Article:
2017 Theses Doctoral
Biology of maintenance and de novo methylation mediated by DNA methyltransferase-1
Within the past 70 years since the discovery of 5-methylcytosine, we have acquired considerable knowledge about genomic DNA methylation patterns, the dynamics of DNA methylation throughout development, and the enzymatic machinery that establishes and perpetuates genomic methylation patterns. Nonetheless, in the field of epigenetics major questions remain open about the mechanisms of spatiotemporal control that exist to ensure the fidelity of methylation patterns. This thesis aims to decipher the regulatory logic and upstream pathways influencing one of the DNA methyltransferases by leveraging the diverse resources of molecular genetics, biochemistry, and structural biology.
The primary subject of my research, DNA methyltransferase 1 (DNMT1), is crucial for maintaining genomic methylation patterns upon DNA replication and cell division. In addition to its C-terminal catalytic domain, mammalian DNMT1 harbors several N-terminal domains of unknown function: a succession of seven glycine-lysine (GK) repeats, resembling histone tails, and two Bromo-Adjacent Homology (BAH) domains that are absent from bacterial DNA methyltransferases. The work I present in this thesis characterizes the role of these hitherto enigmatic domains in regulating DNMT1 activity.
In my studies, I found that mutation of the (GK) repeats motif leads to de novo methylation by DNMT1 specifically at paternally imprinted genes. Conventionally, de novo methylation is thought to be undertaken by complete different enzymes, DNMT3A and DNMT3B, whereas DNMT1 is limited to perpetuating the patterns these other methyltransferases had set down. Recombinant DNMT1 had been previously shown to efficiently methylate unmethylated DNA substrate in vitro, but this is the first time its de novo methyltransferase capability has been observed in vivo. Based on these data, I propose a new model in which DNMT1 is the enzyme responsible for laying down de novo methylation patterns at paternally imprinted genes in the male germline, explaining the previously observed non-essential role of other DNA methyltransferases in the establishment of paternal imprints. Furthermore, I demonstrated that acetylation of the (GK) repeats motif inhibits this de novo methyltransferase activity of DNMT1, making this particular motif an essential regulatory platform for controlling the diverse in vivo functions of the enzyme.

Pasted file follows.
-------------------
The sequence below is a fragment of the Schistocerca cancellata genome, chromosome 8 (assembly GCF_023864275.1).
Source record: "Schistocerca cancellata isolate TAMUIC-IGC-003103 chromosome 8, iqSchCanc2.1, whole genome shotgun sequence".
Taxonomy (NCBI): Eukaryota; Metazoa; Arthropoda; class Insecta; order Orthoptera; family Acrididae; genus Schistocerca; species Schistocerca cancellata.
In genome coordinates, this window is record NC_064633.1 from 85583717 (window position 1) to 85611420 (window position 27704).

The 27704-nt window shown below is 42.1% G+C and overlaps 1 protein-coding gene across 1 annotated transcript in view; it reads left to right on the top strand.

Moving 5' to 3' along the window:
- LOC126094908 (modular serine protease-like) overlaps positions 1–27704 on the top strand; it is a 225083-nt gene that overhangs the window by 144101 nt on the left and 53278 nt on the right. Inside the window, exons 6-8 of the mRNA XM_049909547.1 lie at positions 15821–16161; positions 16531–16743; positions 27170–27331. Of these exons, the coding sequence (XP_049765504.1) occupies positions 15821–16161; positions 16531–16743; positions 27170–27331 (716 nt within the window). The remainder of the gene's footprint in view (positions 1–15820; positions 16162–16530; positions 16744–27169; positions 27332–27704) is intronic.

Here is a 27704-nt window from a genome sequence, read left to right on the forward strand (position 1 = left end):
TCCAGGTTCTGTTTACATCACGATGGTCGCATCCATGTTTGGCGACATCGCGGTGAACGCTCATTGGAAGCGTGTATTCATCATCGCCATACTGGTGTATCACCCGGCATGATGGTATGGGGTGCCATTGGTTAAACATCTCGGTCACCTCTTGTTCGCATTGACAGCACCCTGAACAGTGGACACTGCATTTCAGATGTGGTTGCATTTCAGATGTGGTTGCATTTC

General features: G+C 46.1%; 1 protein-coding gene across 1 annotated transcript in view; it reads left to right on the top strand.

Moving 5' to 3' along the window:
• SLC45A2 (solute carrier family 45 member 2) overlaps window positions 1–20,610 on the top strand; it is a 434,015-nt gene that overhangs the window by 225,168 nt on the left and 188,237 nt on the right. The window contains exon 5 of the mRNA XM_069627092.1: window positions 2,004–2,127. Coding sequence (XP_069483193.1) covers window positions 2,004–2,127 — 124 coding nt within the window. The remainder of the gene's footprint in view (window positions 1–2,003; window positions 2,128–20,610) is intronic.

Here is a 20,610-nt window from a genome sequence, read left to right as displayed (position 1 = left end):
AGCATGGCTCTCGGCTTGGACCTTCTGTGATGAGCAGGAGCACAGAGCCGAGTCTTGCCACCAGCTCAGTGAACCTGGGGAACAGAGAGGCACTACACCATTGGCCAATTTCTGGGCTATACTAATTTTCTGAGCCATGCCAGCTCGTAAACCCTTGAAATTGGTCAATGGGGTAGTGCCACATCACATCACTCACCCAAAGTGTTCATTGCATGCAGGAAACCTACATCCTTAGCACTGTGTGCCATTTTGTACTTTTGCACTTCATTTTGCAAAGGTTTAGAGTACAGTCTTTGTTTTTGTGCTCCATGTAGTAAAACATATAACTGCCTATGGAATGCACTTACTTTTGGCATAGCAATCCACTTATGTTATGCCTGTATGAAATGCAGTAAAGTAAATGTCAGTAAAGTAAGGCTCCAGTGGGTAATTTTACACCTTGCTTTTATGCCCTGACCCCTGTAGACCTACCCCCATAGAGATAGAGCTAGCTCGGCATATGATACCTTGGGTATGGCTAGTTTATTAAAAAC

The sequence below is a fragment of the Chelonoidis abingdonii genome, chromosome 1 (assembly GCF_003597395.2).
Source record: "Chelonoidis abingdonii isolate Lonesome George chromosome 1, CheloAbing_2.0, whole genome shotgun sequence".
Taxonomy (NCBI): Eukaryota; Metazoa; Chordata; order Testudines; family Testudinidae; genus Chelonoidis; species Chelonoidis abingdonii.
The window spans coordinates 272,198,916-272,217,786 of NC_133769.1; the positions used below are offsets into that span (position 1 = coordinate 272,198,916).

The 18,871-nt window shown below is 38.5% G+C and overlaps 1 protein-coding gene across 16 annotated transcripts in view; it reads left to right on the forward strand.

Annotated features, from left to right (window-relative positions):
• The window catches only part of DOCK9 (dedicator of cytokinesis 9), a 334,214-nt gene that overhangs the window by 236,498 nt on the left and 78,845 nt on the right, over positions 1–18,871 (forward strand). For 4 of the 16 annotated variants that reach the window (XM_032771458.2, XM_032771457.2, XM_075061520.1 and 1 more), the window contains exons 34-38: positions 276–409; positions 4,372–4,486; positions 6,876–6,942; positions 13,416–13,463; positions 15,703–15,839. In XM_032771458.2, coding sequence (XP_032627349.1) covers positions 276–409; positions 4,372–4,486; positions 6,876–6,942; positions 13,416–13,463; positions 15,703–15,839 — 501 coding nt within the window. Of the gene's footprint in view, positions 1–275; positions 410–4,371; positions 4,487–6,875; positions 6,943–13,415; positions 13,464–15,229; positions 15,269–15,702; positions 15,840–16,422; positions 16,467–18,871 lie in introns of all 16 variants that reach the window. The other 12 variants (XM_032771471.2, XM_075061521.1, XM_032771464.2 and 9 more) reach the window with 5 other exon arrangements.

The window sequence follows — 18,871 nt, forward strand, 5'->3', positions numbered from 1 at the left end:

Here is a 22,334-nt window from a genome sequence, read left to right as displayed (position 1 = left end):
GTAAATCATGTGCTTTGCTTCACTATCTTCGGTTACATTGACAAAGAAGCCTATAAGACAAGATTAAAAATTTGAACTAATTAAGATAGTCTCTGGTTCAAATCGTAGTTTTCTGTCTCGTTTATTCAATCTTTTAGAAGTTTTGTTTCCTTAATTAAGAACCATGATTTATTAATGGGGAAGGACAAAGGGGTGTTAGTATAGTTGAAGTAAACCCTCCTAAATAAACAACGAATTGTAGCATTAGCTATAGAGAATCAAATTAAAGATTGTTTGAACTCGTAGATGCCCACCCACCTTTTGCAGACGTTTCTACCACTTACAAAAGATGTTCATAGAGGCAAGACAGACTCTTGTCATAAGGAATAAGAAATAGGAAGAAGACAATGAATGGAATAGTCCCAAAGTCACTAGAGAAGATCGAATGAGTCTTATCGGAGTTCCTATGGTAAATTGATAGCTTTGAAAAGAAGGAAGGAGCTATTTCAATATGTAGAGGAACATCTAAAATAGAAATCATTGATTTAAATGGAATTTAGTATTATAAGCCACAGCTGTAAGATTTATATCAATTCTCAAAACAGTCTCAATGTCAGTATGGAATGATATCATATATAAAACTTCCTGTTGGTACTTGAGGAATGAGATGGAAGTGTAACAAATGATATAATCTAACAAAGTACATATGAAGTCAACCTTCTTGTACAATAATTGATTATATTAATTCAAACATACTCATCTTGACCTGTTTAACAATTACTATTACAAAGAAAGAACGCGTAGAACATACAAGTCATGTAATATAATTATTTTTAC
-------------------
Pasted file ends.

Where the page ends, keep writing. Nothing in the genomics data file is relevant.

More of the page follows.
Though the (GK) repeats motif had previously been proposed to regulate the stability of DNMT1 protein through its interaction with the deubiquitinase USP7, I tested the biological relevance of this interaction and found that USP7 deletion does not alter DNMT1 protein levels. In fact, USP7 appears to play no part in regulating maintenance DNA methylation, as I present evidence that USP7 localization to replication foci is entirely independent of DNMT1.
Finally, I demonstrated that the tandem BAH domains of DNMT1 are required for its maintenance methyltransferase activity as they are involved in targeting the enzyme to replication foci during S phase. Based on biochemical data supporting an interaction between DNMT1's BAH1 domain and histones, I propose that this targeting could occur through BAH1's recognition of specific histone modifications, thus providing a potential mechanistic link between maintenance DNA methylation and chromatin markings.
This thesis identifies DNMT1 as a novel de novo methyltransferase in vivo and also characterizes the regulatory functions of the enzyme's BAH domains and the (GK) repeats. These results elucidate the multiple regulatory mechanisms within the DNMT1 molecule itself that control its functions in mammalian cells, thereby providing critical insights as to how the DNA methylation landscape takes shape and yielding surprising revelations about the parts that well-studied proteins have to play in this process.
- Yarychkivska_columbia_0054D_13805.pdf binary/octet-stream 4.52 MB Download File
More About This Work
- Academic Units
- Genetics and Development
- Thesis Advisors
- Bestor, Timothy H.
- Ph.D., Columbia University
- Published Here
- March 2, 2017